The Hillingdon Admiral Nurse Service works with families affected by dementia in the community. The adopt a holistic approach with the aim to empower family carers and encourage problem solving approaches as well as providing psychological support.
The Hillingdon Admiral Nurse Team is based at the Civic Centre in Uxbridge and operates on the following criteria:
Professionals and informal carers can call The Admiral Nurse Team on 01895 556480 to make a referral.
For more information, you can visit dementiauk.org
Read more about the support available from the Alzheimer's Society locally for individuals and their carers.
Reading Well for Dementia books in libraries, visit your local library to find a variety of information books on dementia but also reminiscence books for people living with dementia. If you are unable to visit the library find out more about the home library service.
The council website contains some useful information about dementia including details of the Dementia friends meetings at Uxbridge library and Botwell library. You can ring 01895 277137 for information or review the older peoples events page for the latest events and support groups.
Mental health services are provided by Central and North West London NHS foundation trust and can be accessed via your GP, read more about what is available.
Your local pharmacists plays a key role in providing quality healthcare. They are experts in medicines and will use their clinical expertise, together with their practical knowledge, to ensure the safe supply and use of medicines there is no need to make an appointment. Find out where your nearest pharmacist is and the services they provide.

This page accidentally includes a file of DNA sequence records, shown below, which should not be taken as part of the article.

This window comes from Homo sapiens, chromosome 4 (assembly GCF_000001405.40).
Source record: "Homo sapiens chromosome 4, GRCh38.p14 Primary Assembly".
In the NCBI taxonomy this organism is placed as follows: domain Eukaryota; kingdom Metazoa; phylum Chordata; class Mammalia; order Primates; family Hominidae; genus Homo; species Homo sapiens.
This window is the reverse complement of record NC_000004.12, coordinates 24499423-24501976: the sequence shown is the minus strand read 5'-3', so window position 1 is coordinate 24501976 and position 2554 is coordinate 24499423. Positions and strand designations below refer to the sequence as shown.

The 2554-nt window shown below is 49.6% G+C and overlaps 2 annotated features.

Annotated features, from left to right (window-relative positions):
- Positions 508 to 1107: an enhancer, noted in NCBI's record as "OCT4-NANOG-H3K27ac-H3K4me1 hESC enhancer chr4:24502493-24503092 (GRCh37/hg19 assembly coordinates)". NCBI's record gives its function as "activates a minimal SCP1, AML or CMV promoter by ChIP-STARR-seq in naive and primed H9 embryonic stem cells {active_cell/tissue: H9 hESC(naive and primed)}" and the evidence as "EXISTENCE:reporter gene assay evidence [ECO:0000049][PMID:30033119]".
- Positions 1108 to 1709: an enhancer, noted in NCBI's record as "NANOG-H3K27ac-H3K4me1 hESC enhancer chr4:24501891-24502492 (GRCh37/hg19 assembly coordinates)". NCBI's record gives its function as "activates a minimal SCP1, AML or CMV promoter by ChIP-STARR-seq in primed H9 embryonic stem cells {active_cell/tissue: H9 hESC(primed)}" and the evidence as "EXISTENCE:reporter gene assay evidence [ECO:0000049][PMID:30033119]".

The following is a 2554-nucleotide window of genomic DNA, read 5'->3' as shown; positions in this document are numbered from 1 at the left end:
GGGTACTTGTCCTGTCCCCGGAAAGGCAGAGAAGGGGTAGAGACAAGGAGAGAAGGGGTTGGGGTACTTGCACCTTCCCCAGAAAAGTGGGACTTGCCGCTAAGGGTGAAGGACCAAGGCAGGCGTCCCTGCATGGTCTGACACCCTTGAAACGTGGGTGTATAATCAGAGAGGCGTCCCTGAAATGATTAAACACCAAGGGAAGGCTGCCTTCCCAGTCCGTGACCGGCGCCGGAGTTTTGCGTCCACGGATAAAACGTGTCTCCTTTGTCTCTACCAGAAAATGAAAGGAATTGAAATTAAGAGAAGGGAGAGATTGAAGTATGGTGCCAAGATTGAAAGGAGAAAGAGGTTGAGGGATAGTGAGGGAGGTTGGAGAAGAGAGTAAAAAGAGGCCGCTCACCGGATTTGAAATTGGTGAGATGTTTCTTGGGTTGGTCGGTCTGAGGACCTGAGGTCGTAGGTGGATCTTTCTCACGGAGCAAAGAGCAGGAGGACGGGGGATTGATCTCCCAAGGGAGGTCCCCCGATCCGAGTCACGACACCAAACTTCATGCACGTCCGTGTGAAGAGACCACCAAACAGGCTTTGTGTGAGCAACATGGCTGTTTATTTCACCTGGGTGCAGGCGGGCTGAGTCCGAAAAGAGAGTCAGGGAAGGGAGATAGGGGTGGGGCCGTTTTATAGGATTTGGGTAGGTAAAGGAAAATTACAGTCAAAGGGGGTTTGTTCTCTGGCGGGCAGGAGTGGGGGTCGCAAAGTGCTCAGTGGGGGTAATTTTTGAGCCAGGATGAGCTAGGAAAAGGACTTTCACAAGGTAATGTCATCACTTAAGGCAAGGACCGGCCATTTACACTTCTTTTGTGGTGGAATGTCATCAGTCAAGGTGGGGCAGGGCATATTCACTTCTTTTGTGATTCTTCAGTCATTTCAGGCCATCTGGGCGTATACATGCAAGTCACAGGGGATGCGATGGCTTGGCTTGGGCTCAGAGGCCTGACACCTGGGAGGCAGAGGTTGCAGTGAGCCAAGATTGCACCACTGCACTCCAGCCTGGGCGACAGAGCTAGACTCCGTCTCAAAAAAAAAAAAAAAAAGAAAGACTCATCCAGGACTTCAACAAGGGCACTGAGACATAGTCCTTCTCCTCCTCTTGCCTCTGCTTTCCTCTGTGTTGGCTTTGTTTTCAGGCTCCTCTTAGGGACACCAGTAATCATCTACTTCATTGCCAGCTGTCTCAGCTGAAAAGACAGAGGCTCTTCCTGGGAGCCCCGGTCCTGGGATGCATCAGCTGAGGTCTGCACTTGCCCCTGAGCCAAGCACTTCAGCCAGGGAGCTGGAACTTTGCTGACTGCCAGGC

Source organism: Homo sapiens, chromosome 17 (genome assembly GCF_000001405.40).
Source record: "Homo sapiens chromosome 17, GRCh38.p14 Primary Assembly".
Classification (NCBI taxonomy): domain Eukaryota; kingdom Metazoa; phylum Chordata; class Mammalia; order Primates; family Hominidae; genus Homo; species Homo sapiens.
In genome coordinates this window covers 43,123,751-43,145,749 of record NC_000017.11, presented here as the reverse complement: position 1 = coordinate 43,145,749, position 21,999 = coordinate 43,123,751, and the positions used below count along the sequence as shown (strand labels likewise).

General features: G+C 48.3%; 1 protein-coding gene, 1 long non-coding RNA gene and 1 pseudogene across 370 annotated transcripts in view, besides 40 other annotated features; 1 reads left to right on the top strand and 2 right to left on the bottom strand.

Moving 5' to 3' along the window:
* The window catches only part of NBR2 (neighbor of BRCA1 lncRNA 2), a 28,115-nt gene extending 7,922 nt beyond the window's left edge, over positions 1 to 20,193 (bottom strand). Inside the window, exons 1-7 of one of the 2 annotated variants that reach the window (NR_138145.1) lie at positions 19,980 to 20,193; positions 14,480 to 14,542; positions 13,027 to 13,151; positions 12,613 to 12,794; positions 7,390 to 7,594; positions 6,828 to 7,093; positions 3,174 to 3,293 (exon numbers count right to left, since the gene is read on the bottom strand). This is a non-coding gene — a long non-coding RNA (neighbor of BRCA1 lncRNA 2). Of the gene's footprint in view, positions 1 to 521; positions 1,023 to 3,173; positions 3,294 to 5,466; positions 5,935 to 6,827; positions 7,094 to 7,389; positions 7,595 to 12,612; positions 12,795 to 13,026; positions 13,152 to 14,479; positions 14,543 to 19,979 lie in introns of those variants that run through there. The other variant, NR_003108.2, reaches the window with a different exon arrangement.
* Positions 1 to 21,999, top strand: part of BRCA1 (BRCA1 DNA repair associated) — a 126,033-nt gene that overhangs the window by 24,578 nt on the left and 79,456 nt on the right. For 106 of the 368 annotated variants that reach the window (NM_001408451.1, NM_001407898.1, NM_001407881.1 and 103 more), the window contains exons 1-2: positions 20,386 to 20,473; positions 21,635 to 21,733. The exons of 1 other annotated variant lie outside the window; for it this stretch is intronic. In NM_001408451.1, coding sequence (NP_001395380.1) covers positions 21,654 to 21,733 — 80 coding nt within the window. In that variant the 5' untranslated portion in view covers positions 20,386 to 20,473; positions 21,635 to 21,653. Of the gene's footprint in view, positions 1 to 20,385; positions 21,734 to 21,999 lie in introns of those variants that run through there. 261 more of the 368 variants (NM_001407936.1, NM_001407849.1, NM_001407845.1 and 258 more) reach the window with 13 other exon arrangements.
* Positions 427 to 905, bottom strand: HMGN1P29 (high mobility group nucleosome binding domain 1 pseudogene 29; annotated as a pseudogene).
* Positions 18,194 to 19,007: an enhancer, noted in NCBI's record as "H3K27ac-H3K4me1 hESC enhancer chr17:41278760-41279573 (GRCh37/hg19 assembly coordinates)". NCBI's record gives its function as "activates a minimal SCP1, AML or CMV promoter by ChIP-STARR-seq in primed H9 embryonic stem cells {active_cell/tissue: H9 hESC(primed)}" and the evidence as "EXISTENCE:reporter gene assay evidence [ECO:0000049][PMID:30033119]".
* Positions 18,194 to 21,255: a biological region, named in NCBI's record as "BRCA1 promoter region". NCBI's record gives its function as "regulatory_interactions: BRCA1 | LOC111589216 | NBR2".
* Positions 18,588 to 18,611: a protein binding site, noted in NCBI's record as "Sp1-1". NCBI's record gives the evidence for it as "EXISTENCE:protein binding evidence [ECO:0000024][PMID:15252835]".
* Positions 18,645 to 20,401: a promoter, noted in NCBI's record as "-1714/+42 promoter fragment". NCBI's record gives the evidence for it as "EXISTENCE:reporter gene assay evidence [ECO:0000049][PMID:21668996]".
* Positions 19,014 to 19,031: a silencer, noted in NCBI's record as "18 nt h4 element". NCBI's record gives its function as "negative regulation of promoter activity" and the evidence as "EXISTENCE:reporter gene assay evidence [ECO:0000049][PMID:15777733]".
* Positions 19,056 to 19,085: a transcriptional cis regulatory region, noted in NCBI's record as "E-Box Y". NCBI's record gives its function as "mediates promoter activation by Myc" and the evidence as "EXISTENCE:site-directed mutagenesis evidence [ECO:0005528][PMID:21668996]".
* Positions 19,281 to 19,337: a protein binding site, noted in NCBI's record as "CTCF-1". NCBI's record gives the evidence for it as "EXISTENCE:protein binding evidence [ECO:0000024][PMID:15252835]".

Unforgettable.org is a useful website which specialises in memory and dementia products.
The Counselling Directory offers helpful information and advice specific to those suffering from dementia as well as to those who support them.
Hillingdon Council is encouraging residents to support people living with dementia to live well for longer by becoming a 'Dementia Friend'.
Dementia Friends is a national initiative, launched by the Alzheimer's Society, in partnership with Public health England, to help people develop an understanding of dementia and the small things they can do to make a difference to people living with the illness.
The council will be running information sessions to help raise awareness of the signs of dementia, give those affected more information and support and encourage people to spend time supporting other residents suffering from dementia.
Find out more information on the Dementia Friends website or call 01923 823999.
Hillingdon Dementia Action Alliance aim to unite against dementia and make Hillingdon a Dementia Friendly Borough. They hold open meetings and everyone is welcome.
The next meetings are scheduled for 13 September and 15 November 2017 from 1-3pm in the Middlesex Suite at the Civic Centre, High Street, Uxbridge UB8 1UW.
Last reviewed: 18/07/2018